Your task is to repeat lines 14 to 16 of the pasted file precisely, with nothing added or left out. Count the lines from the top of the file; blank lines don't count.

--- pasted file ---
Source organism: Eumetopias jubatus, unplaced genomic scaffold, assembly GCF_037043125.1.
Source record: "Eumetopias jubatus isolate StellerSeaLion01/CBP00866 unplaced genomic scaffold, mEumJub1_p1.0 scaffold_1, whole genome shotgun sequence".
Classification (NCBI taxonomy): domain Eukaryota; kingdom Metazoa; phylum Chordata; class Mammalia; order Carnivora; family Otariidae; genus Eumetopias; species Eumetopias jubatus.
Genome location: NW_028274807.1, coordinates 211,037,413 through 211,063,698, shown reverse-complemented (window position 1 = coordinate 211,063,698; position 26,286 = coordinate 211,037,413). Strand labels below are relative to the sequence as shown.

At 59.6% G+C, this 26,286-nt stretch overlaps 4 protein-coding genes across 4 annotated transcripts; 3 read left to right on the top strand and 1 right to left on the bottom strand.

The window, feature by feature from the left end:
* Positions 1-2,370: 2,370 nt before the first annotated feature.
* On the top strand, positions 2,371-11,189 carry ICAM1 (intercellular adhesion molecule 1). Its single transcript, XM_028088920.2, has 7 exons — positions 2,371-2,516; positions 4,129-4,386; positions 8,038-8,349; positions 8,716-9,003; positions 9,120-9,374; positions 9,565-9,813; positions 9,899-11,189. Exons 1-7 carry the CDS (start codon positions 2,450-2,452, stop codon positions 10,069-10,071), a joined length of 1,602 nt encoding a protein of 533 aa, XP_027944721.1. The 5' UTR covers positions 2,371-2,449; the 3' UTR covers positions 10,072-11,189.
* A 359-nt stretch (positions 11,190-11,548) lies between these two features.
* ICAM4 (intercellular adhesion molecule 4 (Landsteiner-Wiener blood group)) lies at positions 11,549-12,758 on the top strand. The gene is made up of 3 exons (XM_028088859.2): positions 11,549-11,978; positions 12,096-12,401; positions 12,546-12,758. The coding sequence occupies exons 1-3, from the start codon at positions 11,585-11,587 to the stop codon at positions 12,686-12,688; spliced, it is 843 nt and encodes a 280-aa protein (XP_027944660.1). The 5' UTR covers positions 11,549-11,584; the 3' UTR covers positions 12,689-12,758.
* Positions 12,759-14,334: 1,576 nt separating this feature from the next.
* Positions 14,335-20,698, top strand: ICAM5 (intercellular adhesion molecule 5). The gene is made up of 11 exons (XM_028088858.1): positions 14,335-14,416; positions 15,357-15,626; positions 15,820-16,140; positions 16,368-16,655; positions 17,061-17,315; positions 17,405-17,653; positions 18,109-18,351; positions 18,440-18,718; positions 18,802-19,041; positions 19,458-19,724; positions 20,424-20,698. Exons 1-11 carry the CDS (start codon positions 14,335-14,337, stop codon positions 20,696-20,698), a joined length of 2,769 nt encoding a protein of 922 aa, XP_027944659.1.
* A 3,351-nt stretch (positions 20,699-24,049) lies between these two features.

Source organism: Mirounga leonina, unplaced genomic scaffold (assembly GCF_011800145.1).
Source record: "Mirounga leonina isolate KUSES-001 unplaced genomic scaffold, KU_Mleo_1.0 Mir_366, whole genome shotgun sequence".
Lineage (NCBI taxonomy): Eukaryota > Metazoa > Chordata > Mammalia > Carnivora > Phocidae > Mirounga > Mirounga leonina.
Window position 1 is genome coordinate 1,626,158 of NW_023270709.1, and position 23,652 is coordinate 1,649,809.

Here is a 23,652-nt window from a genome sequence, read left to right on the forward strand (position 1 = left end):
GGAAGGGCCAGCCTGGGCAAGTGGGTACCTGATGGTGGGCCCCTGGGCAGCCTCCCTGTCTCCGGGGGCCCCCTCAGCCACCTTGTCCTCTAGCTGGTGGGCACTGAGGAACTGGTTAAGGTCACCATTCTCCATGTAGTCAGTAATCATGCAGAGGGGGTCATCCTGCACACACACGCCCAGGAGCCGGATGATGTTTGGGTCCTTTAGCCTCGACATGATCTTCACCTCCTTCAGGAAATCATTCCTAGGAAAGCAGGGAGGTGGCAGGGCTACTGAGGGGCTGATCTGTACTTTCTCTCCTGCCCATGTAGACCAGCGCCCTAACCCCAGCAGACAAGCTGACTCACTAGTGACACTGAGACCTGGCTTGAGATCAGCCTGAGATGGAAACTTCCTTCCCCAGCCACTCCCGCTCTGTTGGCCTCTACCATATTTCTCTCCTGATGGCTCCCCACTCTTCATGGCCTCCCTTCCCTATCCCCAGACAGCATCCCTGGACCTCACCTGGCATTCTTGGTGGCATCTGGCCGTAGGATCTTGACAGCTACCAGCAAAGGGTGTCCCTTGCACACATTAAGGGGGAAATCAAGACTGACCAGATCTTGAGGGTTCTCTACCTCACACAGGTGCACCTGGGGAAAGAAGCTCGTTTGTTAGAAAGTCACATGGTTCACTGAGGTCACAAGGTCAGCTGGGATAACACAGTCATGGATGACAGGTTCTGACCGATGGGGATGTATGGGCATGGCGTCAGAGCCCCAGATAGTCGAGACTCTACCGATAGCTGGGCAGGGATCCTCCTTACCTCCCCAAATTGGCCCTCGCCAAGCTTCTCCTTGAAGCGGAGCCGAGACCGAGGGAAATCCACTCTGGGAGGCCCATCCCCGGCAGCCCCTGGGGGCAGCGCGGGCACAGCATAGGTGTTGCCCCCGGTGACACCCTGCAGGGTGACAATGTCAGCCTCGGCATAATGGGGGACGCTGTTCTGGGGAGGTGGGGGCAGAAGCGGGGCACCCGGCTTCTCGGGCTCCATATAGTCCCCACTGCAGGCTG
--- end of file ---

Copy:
Source organism: Mirounga leonina, unplaced genomic scaffold (assembly GCF_011800145.1).
Source record: "Mirounga leonina isolate KUSES-001 unplaced genomic scaffold, KU_Mleo_1.0 Mir_366, whole genome shotgun sequence".
Lineage (NCBI taxonomy): Eukaryota > Metazoa > Chordata > Mammalia > Carnivora > Phocidae > Mirounga > Mirounga leonina.